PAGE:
Last week, I started reading The Last Song by Nicholas Sparks and I can already tell it's going to be one of his classic feel good stories with a twist in the end. If you've read it, don't tell me what happens. I want to experience it.

I put a feeler out on Twitter a couple of days ago, looking for suggestions for a feel good Christmas novel or novella.

Somebody suggested The Christmas Sweater by Glenn Beck. Somebody else recommended The Red Gloves Collection by Karen Kingsbury. I may take both suggestions, but the Kingsbury series looks a little girly. This coming from a guy who loves The Mitford Series by Jan Karon.

My good friend Ron Benson recently started a book reading discussion on Facebook about The Ragamuffin Gospel: Good News for the Bedraggled, Beat-up, and Burnt Out by Brennan Manning. I joined that group and look forward to working my way through the book with added insight from the group.

And I still really want to get to A Million Miles in a Thousand Years by Donald Miller. I bought it a few weeks ago and it's just staring at me from the corner of my desk.

Oh, and my copy of Open by Andre Agassi should arrive today!

Yes, I love this time of year.

What do you plan to read during the holidays?

Monday, November 23, 2009

Storing Books You've Read

“What do you do with books you have already read?” –from 4,000 Questions by Barbara Ann Kipfer

This is a real problem for me. I know some people give them away so others can enjoy them. I don’t do that, for a number of reasons.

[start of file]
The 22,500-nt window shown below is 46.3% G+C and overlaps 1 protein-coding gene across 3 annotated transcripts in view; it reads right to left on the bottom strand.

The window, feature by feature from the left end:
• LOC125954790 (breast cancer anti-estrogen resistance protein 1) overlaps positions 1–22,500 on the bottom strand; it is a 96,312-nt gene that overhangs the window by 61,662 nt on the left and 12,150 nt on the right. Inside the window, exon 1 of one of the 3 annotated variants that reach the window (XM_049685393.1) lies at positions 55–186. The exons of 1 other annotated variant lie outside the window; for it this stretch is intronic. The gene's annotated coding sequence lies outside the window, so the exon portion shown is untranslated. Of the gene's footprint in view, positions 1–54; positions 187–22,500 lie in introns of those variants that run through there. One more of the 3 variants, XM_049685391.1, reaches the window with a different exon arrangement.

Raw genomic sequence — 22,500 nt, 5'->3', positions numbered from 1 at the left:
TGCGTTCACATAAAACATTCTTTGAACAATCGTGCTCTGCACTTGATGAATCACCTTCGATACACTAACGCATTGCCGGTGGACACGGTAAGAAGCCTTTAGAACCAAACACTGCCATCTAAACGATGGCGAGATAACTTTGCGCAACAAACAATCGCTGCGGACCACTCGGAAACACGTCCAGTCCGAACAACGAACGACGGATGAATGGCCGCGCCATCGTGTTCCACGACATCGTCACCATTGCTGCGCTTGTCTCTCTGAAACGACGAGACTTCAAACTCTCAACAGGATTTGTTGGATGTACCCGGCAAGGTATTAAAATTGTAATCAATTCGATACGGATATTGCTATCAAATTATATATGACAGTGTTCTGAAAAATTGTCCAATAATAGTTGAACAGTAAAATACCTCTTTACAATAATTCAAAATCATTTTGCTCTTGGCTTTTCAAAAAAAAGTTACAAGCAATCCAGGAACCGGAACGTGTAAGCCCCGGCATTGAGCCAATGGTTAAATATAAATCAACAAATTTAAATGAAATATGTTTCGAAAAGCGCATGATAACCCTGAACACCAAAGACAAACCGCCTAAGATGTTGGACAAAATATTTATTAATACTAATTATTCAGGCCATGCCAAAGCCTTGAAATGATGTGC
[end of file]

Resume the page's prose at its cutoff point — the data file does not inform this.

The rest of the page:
First, I underline passages that move me. Second, I make personal notes next to other passages—notes I really don’t want other people reading. They aren’t earth-shattering as much as they are personal. Third, I often refer back to books I’ve already read when I’m writing a book or an article, so I need to hang on to them. Oh, and sometimes I re-read books. I’m really thinking about diving back in to the Mitford Series by Jan Karon.

If I had all the time in the world, I’d go through books when I finished reading them and enter the marked passages into a database. That way the nuggets would always be at my fingertips when I’m writing and I wouldn’t have to worry about finding each book from which I want to quote. Realistically though, that’s probably never going to happen.

Consequently, my real problem with knowing what to do with books I’ve already read is figuring out how to store them in such a fashion as to be able to find them when I need them.

A few years ago, I went through my entire library and assigned books to designated bookshelves, including a shelf of books I’d already read. But then my collection outgrew my shelves and it became a free for all. Now, I have books stacked everywhere and in no particular order. Well, that’s not entirely true. Some semblance of order exists from my previous organizational effort, but not enough.

I’m thinking this needs to be a Saturday afternoon project in the near future.

Thursday, November 12, 2009